Yesterday the Federal Communications Commission issued a Report in the pending proceeding on Violent Television Programming and its Impact on Children, MB Docket No. 04-261, FCC 07-50 (rel. April 24, 2005) (“Report”). The Report concludes and recommends that:
- research provides strong evidence that exposure to violence in the media can increase aggressive behavior in children in the short term;
- while viewer-initiated blocking and mandatory ratings would be less burdensome, they are not likely to result in adequate supervision and protection of children;
- the V-chip’s efficacy is limited and cable operator-provided parental controls do not appear to be sufficiently available to be an effective solution;
- the industry could commit to reduce violent programming viewed by children by adopting a “family hour” at the start of prime time or allowing subscribers to purchase channels à la carte or in smaller family tiers;
- Congress could develop a definition of excessively violent programming that would survive constitutional review by being narrowly tailored and avoiding vagueness problems, and use it as a basis for viewer-initiated blocking of violent programming or mandating some other form of consumer choice so subscribers could avoid receiving or paying for channels they do not wish to receive.
The conclusions in the Commission’s Report are purportedly based on “strong evidence that exposure to violence in the media can increase aggressive behavior in children, at least in the short term.” The Commission believes that the impact of violent content on minors could provide a compelling government interest needed to support regulation, which could survive constitutional review, because “if properly defined, excessively violent programming, like indecent programming, occupies a relatively low position in the hierarchy of First Amendment values because it is of ‘slight social value.’” However, defining “violent” or “excessively violent programming” is problematic, and “any definition would have to be sufficiently clear to provide fair notice to regulated entities” and deal with the fact that “[a] number of definitional attempts in the past have been unable to overcome [the] hurdle … [of being] held void for vagueness” under the First Amendment.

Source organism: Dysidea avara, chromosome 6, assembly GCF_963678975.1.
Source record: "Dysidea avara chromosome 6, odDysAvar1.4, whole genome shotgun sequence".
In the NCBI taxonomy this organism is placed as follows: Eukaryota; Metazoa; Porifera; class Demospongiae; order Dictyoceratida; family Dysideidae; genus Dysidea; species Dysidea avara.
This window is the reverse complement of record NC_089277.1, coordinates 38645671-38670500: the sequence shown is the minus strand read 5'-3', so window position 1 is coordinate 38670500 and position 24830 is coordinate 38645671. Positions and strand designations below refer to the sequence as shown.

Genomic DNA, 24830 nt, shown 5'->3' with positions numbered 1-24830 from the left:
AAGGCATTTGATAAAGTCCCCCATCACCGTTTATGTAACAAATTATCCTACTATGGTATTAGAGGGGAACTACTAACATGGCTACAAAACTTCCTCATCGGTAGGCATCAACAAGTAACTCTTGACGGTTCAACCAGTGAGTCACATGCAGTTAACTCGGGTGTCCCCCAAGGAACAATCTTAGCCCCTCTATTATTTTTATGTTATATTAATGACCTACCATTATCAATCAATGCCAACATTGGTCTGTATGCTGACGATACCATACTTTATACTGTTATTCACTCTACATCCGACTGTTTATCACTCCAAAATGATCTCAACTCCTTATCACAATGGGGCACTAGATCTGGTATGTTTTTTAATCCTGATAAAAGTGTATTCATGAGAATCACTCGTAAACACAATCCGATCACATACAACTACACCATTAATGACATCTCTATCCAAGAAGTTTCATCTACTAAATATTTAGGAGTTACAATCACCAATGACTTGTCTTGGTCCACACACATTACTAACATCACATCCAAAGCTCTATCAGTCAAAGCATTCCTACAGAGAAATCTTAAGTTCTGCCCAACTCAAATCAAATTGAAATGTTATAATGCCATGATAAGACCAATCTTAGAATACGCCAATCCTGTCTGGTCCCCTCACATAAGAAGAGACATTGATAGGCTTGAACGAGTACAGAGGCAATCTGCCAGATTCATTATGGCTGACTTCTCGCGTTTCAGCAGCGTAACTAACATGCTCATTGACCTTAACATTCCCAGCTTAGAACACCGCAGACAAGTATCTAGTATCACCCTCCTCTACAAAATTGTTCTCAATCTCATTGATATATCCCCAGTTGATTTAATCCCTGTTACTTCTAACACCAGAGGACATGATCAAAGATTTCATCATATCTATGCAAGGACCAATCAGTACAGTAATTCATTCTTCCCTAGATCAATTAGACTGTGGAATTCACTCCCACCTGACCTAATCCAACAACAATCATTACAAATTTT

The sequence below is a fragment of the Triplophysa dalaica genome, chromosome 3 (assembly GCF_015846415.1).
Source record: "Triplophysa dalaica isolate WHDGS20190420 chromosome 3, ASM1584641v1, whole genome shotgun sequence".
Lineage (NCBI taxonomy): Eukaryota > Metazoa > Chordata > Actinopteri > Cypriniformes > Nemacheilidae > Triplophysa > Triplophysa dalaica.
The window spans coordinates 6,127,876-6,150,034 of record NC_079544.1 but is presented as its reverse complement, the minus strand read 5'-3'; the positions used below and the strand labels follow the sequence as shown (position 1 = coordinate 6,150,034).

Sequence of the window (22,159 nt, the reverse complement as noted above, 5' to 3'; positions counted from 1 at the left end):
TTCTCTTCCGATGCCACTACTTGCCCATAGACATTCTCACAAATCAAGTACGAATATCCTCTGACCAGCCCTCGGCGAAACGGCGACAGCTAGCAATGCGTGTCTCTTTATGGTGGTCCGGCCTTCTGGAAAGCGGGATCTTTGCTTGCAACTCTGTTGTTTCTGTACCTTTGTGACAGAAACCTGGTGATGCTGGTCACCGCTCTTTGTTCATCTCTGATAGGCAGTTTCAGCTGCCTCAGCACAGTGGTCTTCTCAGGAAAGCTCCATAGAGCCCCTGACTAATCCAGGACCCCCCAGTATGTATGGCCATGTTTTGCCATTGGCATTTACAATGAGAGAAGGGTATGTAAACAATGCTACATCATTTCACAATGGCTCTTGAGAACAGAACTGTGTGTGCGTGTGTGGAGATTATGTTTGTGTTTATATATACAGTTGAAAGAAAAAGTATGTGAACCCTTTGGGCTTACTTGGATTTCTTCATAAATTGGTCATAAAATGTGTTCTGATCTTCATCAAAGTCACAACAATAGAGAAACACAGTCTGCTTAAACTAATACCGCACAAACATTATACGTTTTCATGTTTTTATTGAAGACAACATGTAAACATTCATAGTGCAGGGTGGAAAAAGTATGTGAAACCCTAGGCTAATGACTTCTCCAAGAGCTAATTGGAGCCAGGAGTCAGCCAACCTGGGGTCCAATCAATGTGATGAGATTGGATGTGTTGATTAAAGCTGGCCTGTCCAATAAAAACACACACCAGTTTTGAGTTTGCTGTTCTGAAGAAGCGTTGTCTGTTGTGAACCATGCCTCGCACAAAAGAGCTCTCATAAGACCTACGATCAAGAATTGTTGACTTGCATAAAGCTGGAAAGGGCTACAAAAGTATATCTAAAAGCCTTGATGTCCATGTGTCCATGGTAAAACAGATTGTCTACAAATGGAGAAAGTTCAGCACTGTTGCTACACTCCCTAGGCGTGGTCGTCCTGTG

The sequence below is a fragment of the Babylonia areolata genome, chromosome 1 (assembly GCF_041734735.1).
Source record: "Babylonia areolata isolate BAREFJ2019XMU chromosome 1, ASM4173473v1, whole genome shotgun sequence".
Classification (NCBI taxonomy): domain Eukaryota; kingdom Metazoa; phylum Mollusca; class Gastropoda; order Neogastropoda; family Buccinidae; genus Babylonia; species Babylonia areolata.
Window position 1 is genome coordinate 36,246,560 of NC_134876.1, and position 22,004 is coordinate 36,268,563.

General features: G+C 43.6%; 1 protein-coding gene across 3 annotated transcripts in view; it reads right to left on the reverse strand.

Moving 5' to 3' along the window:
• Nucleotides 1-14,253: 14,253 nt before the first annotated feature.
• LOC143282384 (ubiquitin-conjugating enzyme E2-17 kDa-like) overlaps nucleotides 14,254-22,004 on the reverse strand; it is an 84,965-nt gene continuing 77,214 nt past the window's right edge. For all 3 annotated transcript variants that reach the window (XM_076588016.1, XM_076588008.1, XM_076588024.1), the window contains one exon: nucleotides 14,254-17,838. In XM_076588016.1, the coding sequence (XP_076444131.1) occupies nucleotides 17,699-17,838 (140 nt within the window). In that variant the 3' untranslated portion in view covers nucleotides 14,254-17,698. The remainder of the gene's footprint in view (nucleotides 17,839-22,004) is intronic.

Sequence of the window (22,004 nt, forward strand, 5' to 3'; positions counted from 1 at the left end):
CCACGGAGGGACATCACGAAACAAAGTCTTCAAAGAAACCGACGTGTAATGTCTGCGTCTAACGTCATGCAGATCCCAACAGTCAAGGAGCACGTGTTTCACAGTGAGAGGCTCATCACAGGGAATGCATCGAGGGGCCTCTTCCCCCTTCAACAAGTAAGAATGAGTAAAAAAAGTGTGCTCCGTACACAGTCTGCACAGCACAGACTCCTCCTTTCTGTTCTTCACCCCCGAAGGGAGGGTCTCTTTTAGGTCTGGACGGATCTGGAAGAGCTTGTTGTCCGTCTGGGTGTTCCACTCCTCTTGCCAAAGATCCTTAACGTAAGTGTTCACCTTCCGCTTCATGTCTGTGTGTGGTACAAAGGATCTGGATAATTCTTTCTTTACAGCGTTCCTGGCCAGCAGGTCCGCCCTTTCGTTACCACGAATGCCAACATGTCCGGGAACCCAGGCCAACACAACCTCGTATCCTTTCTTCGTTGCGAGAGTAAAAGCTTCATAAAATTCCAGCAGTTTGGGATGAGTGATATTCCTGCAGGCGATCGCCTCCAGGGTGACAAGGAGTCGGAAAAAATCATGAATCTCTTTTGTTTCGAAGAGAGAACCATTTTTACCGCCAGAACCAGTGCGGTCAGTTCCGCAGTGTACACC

The Report does note that viewer-initiated blocking and mandatory ratings would be a less restrictive means of addressing the issue, but the Commission doubts their likely efficacy, and suggests à la carte offerings also would be less restrictive. The Commission then rejects viewer-initiated blocking and ratings as workable because “[e]xperience also leads us to question whether such a ratings system would ever be sufficiently accurate given the myriad of practical difficulties that would accompany any comprehensive effort to ensure … accuracy,” which is of course in large part a function of the definitional problem that regulating “violent” programming poses. The Report also suggests straight à la carte or “opt in” approaches would be feasible and cost-effective based on Hong Kong’s experience with such a regime, and that discounted service “packs” with limited channels would be feasible based on the Canadian model.
Although all five Commissioners supported the Report to one degree or another, each issued separate statements. Chairman Kevin J. Martin used his statement to amplify and echo its major points, with special emphasis on the recognition of à la carte, family hour and family tiering as possible remedies. Commissioner Michael J. Copps, in stating “the question is not whether we should address the issue, but how,” claimed “it seems close to indisputable” there are “negative outgrowths” from the “spreading virus of broadcast violence” notwithstanding the Report’s finding that the evidence is mixed. Commissioner Deborah Taylor Tate focused on what she believes is the failure of voluntary industry efforts and the current ratings/V-chip system, and noted that parents must be responsible not only for what is seen in their homes but also for informing media outlets (and Congress) about what shows are inappropriate.
Commissioners McDowell and Adelstein were somewhat more skeptical. Commissioner Roger M. McDowell called parents the “first and last line of defense” and cited the extent to which not only the V-chip and parental controls are available, but also that DVDs, DVRs and online offerings give parents more control than ever. Commissioner Jonathan S. Adelstein, though supporting its adoption, issued the only statement openly critical of the Report, which he called “not a model of clarity.” He faulted the Report for the “casual, dismissive manner” in which it addressed the difficult definitional problems and judicial “skepticism” and invalidation of violent content regulations, and elaborated on the many tools parents have at their disposal today and the extent to which the FCC should consider publicizing, modifying or enhancing the current V-chip/ratings system before dismissing it as a failure.